If you want to have great and pain-free sex we encourage you to embrace your sensuality. Think of sensuality as the way you experience pleasure. This can occur through all of our senses as well as in our mind.

Eroticism and foreplay

We can have great, less painful sex through touching and feeling one another. Great sex can be experienced through true embodiment. Think sensual baths (a major turn-on), massage oils or using a personal massager on your partner.

Or you might be less in a massage and bath mood and more in a fantasy mood. When is the last time you took the time to dress up for your partner? Eroticism is powerful so think about the erotica persona that you would like to tap into each time you’re having a sexual moment. When sex is an embodied experience it is extremely pleasurable.

Relaxation

We know that sex and relaxation might sound extremely cringy for busy people. However, people who have experienced chronic painful sex (vulvodynia) or erectile pain or unpredictability have probably noticed that their bodies clench at the thought of it. Clenching is the opposite of pleasure. Remember that clenching is an autonomic nervous system response. 

The thought (conscious or unconscious) of a painful experience lights up the “fight or flight” within us, particularly when associating pain and sex. Embodiment techniques help us move away from clenching and into expansiveness. Pleasure is expansive. Take a deep breath and feel your body expand into a relaxed state. Your autonomic nervous system is finding its homeostasis.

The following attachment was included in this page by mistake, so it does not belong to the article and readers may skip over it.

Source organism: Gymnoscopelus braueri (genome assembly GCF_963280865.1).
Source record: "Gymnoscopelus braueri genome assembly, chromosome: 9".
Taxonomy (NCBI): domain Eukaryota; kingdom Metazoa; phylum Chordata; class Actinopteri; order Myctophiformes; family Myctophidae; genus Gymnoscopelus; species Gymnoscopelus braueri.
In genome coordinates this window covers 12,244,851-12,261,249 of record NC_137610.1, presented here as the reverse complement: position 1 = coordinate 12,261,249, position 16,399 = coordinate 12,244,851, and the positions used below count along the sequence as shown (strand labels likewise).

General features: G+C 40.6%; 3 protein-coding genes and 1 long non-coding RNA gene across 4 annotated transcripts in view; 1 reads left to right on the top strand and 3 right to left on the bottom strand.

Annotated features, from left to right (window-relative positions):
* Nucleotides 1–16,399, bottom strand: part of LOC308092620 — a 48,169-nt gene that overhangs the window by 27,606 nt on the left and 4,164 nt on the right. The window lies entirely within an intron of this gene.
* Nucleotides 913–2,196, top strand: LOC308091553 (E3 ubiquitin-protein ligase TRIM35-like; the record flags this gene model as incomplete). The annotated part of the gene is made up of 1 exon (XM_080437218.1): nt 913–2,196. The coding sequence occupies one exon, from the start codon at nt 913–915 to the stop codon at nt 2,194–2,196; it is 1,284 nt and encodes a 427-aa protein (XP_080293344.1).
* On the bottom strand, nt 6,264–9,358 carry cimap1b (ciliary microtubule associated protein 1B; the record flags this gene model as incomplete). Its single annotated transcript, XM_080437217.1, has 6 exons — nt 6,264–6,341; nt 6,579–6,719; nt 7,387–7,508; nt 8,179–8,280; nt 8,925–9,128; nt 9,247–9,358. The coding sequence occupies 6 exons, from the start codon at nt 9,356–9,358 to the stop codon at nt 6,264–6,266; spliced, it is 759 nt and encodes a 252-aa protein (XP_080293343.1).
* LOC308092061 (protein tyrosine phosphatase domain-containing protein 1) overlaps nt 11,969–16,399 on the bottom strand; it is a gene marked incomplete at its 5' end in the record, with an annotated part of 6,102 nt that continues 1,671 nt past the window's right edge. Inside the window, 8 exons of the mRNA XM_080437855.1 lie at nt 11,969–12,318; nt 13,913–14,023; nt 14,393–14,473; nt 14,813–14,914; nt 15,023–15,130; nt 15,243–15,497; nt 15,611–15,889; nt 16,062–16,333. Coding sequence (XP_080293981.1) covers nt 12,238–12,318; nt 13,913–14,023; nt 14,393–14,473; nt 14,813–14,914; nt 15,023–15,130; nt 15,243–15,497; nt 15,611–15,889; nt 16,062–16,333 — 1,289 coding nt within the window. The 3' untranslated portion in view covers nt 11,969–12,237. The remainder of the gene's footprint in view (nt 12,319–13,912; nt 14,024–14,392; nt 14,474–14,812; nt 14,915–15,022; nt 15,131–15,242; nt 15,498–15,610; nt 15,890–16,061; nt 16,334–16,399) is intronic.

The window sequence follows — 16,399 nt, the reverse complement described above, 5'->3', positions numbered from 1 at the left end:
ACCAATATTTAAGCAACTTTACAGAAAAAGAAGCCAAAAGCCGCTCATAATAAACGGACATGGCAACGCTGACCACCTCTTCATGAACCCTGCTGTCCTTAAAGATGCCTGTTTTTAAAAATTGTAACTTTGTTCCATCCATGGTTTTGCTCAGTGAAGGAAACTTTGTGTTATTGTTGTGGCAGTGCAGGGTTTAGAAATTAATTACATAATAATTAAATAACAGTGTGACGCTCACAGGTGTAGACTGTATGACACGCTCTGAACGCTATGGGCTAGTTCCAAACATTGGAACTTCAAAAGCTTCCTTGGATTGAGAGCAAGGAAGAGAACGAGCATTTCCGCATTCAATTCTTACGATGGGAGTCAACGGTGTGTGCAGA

Our genitals naturally work to our benefit when we move out of our heads and into our bodies. Set your body up for “feeling” by using your breath, massage, baths, fantasy, and movement. It is important for you to feel safe in your body.

Can sex toys help with pain during sex?

In a relaxed state, our body might be in a better place for penetration or erection. However, no matter how relaxed we are, a penis or dildo penetrating a vagina or anus that is too large may be too much for a person to handle without feeling pain. 

The Ohnut, an intimate wearable, can help people manage and potentially reduce pain during sex, by allowing a person to customize how deep penetration goes. We highly recommend trying it.

We recommend that individuals who are experiencing painful sex stop having any form of penetration that causes pain. Pain can result in cyclical patterns of anxiety about sexual penetration and can sabotage future pleasurable penetration. The most important thing you can do is address your sexual pain and then resume sexual activity.